When I started working from home, I knew I would like not commuting. I did not expect how much I would enjoy not being around people.
I do like talking with people, but I don’t want to spend time talking about things I am not interested in. I don’t enjoy getting caught in a long conversation about a TV show I’m not interested in or a movie I am never going to watch.
Clearly that other person is into it, but I’d rather be left to think my own thoughts. I worked from home for more than two years, and I really enjoyed NOT being around people.
I read my own books, and thought my own thoughts and was perfectly happy. I chose a few social interactive events in the week, and kept to myself.
When the stay-at-home orders happened in March, I felt very ready to comply. I checked all my social media outlets, made sure my library cards were set up. I figured it was no different than how I had already been living
It was not the same.
The things I had previously relied on to give me my personalized balanced diet of other activities were stopped. That upset the balance. I remember back in April I went to store for the first time. I was overcome by the site of everyone’s faces—even though they were covered in masks—I cried to have someone tell me to have a nice day.
We’ve been separate from one another. I have not breathed the air of people around me.
For America, this has not been entirely a restful time of contemplation and togetherness. Almost immediately people gathered to protest things. There have been continuing protests somewhere in America this whole time.
I just finished a book The Big Sort: Why the Clustering of Like-Minded America is Tearing Us Apart by Bill Bishop. He wrote it back in 2007 to explore a trend that has been going on for decades, or longer.
Diversity is a good thing. It’s also an uncomfortable thing. I might enjoy spending time with people who have read all the same books as I have, who like the same restaurants and music. But it would last long. I would get bored. It would stink like a stagnant pond.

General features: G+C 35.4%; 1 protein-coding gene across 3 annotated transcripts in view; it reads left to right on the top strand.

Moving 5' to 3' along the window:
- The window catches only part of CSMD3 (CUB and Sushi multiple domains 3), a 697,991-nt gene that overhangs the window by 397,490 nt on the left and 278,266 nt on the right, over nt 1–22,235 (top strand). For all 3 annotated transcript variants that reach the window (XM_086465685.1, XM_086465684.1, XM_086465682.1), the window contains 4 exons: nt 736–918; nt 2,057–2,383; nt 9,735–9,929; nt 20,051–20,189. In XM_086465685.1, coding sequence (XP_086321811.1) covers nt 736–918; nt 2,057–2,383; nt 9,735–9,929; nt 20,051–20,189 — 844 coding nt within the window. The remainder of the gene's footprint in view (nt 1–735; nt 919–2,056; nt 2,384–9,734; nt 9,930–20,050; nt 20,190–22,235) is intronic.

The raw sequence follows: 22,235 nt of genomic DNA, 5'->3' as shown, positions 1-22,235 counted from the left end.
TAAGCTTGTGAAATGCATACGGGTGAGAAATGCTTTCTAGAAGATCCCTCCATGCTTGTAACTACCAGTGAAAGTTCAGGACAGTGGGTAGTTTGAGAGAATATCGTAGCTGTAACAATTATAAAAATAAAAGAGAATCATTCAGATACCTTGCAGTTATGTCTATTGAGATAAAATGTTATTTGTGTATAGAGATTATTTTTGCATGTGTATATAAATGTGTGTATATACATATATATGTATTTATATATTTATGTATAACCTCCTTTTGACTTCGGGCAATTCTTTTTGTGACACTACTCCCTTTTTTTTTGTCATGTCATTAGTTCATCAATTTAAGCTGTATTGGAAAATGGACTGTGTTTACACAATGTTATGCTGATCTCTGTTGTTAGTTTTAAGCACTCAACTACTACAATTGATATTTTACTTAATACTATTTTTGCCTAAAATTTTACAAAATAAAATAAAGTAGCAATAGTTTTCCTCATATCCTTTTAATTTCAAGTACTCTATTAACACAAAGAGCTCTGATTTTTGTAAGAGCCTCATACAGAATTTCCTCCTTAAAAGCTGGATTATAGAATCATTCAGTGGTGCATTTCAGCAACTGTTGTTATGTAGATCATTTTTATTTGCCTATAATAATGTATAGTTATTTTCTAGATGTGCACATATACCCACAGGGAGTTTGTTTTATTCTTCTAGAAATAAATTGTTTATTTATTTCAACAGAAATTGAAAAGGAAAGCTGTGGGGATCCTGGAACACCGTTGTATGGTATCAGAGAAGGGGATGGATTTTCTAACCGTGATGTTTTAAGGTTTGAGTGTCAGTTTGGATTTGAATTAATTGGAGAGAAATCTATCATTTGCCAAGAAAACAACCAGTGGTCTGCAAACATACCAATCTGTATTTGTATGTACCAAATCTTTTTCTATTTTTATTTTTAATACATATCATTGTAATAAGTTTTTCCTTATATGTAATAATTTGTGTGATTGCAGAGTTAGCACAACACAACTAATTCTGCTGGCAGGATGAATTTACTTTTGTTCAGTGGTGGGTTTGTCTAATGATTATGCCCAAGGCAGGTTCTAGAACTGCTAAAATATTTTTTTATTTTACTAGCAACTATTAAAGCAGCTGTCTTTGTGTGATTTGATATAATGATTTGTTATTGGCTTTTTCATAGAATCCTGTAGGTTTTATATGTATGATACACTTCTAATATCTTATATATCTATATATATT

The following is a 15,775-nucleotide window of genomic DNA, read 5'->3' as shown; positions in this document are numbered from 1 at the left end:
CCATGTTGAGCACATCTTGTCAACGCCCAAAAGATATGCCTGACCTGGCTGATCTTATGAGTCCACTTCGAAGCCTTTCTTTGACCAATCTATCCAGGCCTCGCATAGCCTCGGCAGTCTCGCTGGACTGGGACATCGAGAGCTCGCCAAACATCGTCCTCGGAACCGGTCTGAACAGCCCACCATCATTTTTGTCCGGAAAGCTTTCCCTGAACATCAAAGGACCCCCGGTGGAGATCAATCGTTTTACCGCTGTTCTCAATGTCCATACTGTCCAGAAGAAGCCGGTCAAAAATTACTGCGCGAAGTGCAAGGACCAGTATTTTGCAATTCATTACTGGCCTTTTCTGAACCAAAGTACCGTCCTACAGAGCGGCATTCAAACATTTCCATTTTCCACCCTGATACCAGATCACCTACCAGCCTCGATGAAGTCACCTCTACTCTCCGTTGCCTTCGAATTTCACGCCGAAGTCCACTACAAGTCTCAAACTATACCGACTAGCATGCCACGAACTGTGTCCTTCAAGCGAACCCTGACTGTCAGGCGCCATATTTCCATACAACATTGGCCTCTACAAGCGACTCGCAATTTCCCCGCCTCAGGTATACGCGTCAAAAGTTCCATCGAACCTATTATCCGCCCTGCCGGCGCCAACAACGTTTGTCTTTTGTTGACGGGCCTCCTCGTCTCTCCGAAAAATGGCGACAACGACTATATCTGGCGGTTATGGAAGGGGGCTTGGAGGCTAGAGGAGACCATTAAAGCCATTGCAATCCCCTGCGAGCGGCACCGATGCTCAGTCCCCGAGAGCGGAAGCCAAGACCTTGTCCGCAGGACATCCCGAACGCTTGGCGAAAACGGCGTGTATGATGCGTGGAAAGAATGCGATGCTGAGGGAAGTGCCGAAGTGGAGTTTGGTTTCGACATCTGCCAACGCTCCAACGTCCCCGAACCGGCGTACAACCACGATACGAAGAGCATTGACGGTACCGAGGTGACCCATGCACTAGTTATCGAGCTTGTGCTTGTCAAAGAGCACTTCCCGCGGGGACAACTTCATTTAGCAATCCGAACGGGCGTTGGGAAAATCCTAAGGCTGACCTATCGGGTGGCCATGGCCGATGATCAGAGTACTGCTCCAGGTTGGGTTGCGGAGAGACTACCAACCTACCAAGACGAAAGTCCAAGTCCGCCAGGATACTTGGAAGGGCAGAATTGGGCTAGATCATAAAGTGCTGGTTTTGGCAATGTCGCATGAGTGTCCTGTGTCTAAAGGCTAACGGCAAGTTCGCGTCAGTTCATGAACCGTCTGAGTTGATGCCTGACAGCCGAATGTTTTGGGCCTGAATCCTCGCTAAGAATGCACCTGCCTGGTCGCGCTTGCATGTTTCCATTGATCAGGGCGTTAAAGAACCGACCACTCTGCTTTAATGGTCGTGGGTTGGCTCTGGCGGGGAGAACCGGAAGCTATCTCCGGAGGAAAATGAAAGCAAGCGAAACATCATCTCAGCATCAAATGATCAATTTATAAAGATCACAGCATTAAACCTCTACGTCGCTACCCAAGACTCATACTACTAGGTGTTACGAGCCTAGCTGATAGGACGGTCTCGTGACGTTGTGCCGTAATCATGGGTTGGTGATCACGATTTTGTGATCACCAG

I need other people’s perspectives and ideas. I have to remember they are real perspectives not just concepts. It is dangerous to dehumanize other people.
Bishop writes “Beginning in the 1960s…social psychologists have found that like-minded groups not only enforced conformity but also tended to grow more extreme.”
For example, if a group decides the are dog people, members of the group will one-up each other by expressing more and more dislike of cats. They would end with some very extreme suggestions, like outlawing cats.
I want to avoid those extremes. My best life includes diverse, even clashing viewpoints. And the dogs and the cats need room to co-exist.
Martin Luther King Jr., whom we celebrated this week, said this:
“There is some good in the worst of us and some evil in the best of us. When we discover this, we are less prone to hate our enemies.”
I know I have both in me, Dr. King. I am trying to lean towards the good, and bring others along with me.
Me and Veronica watched the movie “The School of Rock” together, and the failed rock start turned substitute teacher told the struggling kids: One great rock concert can change the world.
Of course, in the world of the movie it came true. And I was crying. YES.
Rock changes the world
Art changes the world
Music is very immersive, and different from books. And they are all the same stuff.
In British and American lit classes, they would talk about what paintings and music were happening at the same time as the books we were discussing, because they influence each other.
Art in all its forms reaches to put forth ideas that haven’t been in the world yet. So it can be messy and confusing, or it can more true and clean than everything.
It has to be experienced in the way the artist created it. Art can change the world. It changes my world every day
The world needs changing right now. There is so much fragmentation and fear.
The quarantine has asked us to be separate from one another and so the shared experience of art is not happening. We are apart and are having trouble finding our way back.
I want a way for us to be together. I know art can do this.
In the movie it took time to get the concert ready. It took working together and practice. It attention to detail and a lot of work.
Art that transforms should be as carefully crafted as it can be. I am looking for that to come.
It’s sad and separate and lonely right now in the world. It seems especially separate and angry in America.
I know that change can come A great rock concert can change the world.
Great art can bring us together. This is what I hope for. This is what I am working for. My small bit of hope can build. I invite you to believe that things will change and to do what you can to transform the world.
We can do this. Change can come.